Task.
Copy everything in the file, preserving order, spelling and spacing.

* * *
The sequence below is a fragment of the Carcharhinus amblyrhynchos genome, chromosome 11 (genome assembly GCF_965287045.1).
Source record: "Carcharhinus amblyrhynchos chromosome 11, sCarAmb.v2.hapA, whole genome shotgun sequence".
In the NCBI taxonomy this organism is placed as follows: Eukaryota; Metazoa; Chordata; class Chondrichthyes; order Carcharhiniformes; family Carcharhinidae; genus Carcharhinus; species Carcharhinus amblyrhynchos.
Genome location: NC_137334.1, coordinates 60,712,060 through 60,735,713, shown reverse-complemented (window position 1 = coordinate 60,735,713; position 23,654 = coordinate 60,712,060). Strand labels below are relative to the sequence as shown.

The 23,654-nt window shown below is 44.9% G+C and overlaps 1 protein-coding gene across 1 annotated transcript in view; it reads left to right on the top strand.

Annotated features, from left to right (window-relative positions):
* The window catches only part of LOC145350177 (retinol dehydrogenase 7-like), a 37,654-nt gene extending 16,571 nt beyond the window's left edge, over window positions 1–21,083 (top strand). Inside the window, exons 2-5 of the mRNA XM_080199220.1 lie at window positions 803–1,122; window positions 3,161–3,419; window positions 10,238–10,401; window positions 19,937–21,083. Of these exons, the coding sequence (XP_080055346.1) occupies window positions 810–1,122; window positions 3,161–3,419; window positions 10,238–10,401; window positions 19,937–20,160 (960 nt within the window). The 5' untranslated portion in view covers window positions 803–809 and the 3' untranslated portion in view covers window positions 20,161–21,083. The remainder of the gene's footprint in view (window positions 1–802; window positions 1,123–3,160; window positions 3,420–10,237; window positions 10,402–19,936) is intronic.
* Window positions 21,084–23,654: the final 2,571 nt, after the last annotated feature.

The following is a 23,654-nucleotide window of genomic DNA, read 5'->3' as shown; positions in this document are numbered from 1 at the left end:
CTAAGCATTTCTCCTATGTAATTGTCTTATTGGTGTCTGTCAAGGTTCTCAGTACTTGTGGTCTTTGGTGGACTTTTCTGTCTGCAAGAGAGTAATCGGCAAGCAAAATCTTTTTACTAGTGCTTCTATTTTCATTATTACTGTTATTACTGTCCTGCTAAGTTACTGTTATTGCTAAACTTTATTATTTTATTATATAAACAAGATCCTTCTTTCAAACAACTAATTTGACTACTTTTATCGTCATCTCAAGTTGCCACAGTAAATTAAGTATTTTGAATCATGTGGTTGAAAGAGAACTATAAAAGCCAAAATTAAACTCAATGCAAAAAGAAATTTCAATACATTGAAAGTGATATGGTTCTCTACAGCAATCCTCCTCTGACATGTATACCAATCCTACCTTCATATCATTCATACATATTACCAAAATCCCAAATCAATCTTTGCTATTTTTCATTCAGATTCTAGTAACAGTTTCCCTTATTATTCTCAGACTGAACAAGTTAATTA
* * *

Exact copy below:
The sequence below is a fragment of the Carcharhinus amblyrhynchos genome, chromosome 11 (genome assembly GCF_965287045.1).
Source record: "Carcharhinus amblyrhynchos chromosome 11, sCarAmb.v2.hapA, whole genome shotgun sequence".
In the NCBI taxonomy this organism is placed as follows: Eukaryota; Metazoa; Chordata; class Chondrichthyes; order Carcharhiniformes; family Carcharhinidae; genus Carcharhinus; species Carcharhinus amblyrhynchos.
Genome location: NC_137334.1, coordinates 60,712,060 through 60,735,713, shown reverse-complemented (window position 1 = coordinate 60,735,713; position 23,654 = coordinate 60,712,060). Strand labels below are relative to the sequence as shown.

The 23,654-nt window shown below is 44.9% G+C and overlaps 1 protein-coding gene across 1 annotated transcript in view; it reads left to right on the top strand.

Annotated features, from left to right (window-relative positions):
* The window catches only part of LOC145350177 (retinol dehydrogenase 7-like), a 37,654-nt gene extending 16,571 nt beyond the window's left edge, over window positions 1–21,083 (top strand). Inside the window, exons 2-5 of the mRNA XM_080199220.1 lie at window positions 803–1,122; window positions 3,161–3,419; window positions 10,238–10,401; window positions 19,937–21,083. Of these exons, the coding sequence (XP_080055346.1) occupies window positions 810–1,122; window positions 3,161–3,419; window positions 10,238–10,401; window positions 19,937–20,160 (960 nt within the window). The 5' untranslated portion in view covers window positions 803–809 and the 3' untranslated portion in view covers window positions 20,161–21,083. The remainder of the gene's footprint in view (window positions 1–802; window positions 1,123–3,160; window positions 3,420–10,237; window positions 10,402–19,936) is intronic.
* Window positions 21,084–23,654: the final 2,571 nt, after the last annotated feature.

The following is a 23,654-nucleotide window of genomic DNA, read 5'->3' as shown; positions in this document are numbered from 1 at the left end:
CTAAGCATTTCTCCTATGTAATTGTCTTATTGGTGTCTGTCAAGGTTCTCAGTACTTGTGGTCTTTGGTGGACTTTTCTGTCTGCAAGAGAGTAATCGGCAAGCAAAATCTTTTTACTAGTGCTTCTATTTTCATTATTACTGTTATTACTGTCCTGCTAAGTTACTGTTATTGCTAAACTTTATTATTTTATTATATAAACAAGATCCTTCTTTCAAACAACTAATTTGACTACTTTTATCGTCATCTCAAGTTGCCACAGTAAATTAAGTATTTTGAATCATGTGGTTGAAAGAGAACTATAAAAGCCAAAATTAAACTCAATGCAAAAAGAAATTTCAATACATTGAAAGTGATATGGTTCTCTACAGCAATCCTCCTCTGACATGTATACCAATCCTACCTTCATATCATTCATACATATTACCAAAATCCCAAATCAATCTTTGCTATTTTTCATTCAGATTCTAGTAACAGTTTCCCTTATTATTCTCAGACTGAACAAGTTAATTA